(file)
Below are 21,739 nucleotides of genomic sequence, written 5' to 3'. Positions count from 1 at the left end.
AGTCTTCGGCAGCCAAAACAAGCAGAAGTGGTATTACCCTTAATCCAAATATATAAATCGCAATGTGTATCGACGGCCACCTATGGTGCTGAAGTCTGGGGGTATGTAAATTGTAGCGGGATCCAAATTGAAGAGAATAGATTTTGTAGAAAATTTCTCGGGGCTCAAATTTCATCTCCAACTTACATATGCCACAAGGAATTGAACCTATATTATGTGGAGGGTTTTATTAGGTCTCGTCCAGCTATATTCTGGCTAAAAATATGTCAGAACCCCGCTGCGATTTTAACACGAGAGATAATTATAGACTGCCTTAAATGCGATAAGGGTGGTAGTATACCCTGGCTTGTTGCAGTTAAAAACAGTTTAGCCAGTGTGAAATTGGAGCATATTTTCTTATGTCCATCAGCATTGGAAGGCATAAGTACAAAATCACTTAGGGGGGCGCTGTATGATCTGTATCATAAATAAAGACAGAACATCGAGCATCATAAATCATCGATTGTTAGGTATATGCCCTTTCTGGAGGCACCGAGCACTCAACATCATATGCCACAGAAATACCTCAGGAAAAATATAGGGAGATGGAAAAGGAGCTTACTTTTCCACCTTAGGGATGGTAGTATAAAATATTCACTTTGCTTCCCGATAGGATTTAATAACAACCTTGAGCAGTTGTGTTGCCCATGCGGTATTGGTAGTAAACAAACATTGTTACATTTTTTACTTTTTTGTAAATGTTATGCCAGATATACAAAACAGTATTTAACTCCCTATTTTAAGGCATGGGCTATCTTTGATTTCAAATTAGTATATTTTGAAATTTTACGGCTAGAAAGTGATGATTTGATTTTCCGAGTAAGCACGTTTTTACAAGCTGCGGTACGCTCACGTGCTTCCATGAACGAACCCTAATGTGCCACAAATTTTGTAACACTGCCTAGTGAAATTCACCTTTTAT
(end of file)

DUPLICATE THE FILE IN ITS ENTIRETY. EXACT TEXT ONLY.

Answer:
Below are 21,739 nucleotides of genomic sequence, written 5' to 3'. Positions count from 1 at the left end.
AGTCTTCGGCAGCCAAAACAAGCAGAAGTGGTATTACCCTTAATCCAAATATATAAATCGCAATGTGTATCGACGGCCACCTATGGTGCTGAAGTCTGGGGGTATGTAAATTGTAGCGGGATCCAAATTGAAGAGAATAGATTTTGTAGAAAATTTCTCGGGGCTCAAATTTCATCTCCAACTTACATATGCCACAAGGAATTGAACCTATATTATGTGGAGGGTTTTATTAGGTCTCGTCCAGCTATATTCTGGCTAAAAATATGTCAGAACCCCGCTGCGATTTTAACACGAGAGATAATTATAGACTGCCTTAAATGCGATAAGGGTGGTAGTATACCCTGGCTTGTTGCAGTTAAAAACAGTTTAGCCAGTGTGAAATTGGAGCATATTTTCTTATGTCCATCAGCATTGGAAGGCATAAGTACAAAATCACTTAGGGGGGCGCTGTATGATCTGTATCATAAATAAAGACAGAACATCGAGCATCATAAATCATCGATTGTTAGGTATATGCCCTTTCTGGAGGCACCGAGCACTCAACATCATATGCCACAGAAATACCTCAGGAAAAATATAGGGAGATGGAAAAGGAGCTTACTTTTCCACCTTAGGGATGGTAGTATAAAATATTCACTTTGCTTCCCGATAGGATTTAATAACAACCTTGAGCAGTTGTGTTGCCCATGCGGTATTGGTAGTAAACAAACATTGTTACATTTTTTACTTTTTTGTAAATGTTATGCCAGATATACAAAACAGTATTTAACTCCCTATTTTAAGGCATGGGCTATCTTTGATTTCAAATTAGTATATTTTGAAATTTTACGGCTAGAAAGTGATGATTTGATTTTCCGAGTAAGCACGTTTTTACAAGCTGCGGTACGCTCACGTGCTTCCATGAACGAACCCTAATGTGCCACAAATTTTGTAACACTGCCTAGTGAAATTCACCTTTTAT